When it comes to the subject of data storage and wireless communications, the planet is poised on the edge of a brand-new era. The key term there is ‘the edge’ – the data storage and processing solution that’s already revolutionising the online world as we know it.
Edge computing has been smouldering in the background for well over a decade. As we’ve all embraced IoT (Internet of Things) devices, so data generation has increased exponentially. Challenges, such as latency and the cost of cloud data storage, are just some of the reasons that companies across the globe are switching their allegiance to this proven technology.
But … what about telecom companies? These gargantuan companies that own and run wireless towers and data centres – what will their strategy be when it comes to edge needs?
The answer to that question is … no one really knows.
Telcos sitting on the fence
Rather than moving towards edge capability and dominance, it appears that some of the biggest telco names are playing a rather different approach - more akin to a ‘suck it and see’ strategy, rather than moving with purpose.
While they have been investing in the data centre market, many experts are not convinced that they seek world domination. Indeed, the pandemic and the monumental planetary shift to remote working proved that they were more than capable of delivering the connectivity needed. Add in the fact that edge computing relies not on single entities having control, but a truly global collaboration to sift and sort data as needed, and we may well end up with a less centralised system shared among smaller suppliers.
Defining where ‘the edge’ is located is a complex subject. It means different things to different people and scenarios. For an SME, the edge could be right in their office. For military forces, it might be in the combat zone. For a smart city? Well, this will need multiple edge devices across the landscape to collate and action data as it happens.
And for the telcos? They might consider the edge to be their wireless towers – the handoff points between them and their customers’ devices.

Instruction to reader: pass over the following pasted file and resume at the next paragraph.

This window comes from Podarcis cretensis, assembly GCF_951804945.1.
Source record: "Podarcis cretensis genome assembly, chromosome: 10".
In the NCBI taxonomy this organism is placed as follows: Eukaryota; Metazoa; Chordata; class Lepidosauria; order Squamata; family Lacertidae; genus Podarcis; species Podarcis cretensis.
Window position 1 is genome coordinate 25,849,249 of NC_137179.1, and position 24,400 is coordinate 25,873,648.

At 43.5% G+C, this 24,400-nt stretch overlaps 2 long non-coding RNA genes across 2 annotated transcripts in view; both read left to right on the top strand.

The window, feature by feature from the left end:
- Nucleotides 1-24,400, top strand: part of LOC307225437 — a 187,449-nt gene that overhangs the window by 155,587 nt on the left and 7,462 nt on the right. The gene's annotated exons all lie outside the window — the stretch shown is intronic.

Cooperation is going to be key, whatever strategy they decide to follow.
Get ready for the co-working agreements
This cooperation is likely to play a major role in how telcos move forward. Indeed, many contracts have already been signed between edge providers, such as Microsoft, and tower companies.
But it doesn’t end there. Add 5G into the mix and we begin to understand the scale of collaboration that’s going to be necessary as we move towards a hybrid edge-cloud landscape. Rather than telcos and tower companies simply providing ‘a service’, they’re going to end up in the unique position of being able to add value to users across the globe.
If – that is – they decide to get off the fence and take up the challenge.
Edge computing is going to revolutionise the physical and online world over the next years and decades. Whether or not the telcos end up playing a major part is yet to be seen. But they need to make a play – and make it soon. Because much of the wisdom out there is that perhaps the industry simply can’t or won’t evolve into what’s needed. While this may well be controversial, it’s an industry whisper that’s gradually gaining pace.
Whatever move the tower companies decide to make, it’s sure to be interesting. We’ll just have to wait a bit longer to see how this pans out.
In the meantime, SMEs and larger companies are already taking advantage of the wonders of the edge in the form of micro data centres. MDCs are the perfect solution for edge deployments and have already been widely adopted by industries as varied as healthcare, retail, education and mining.
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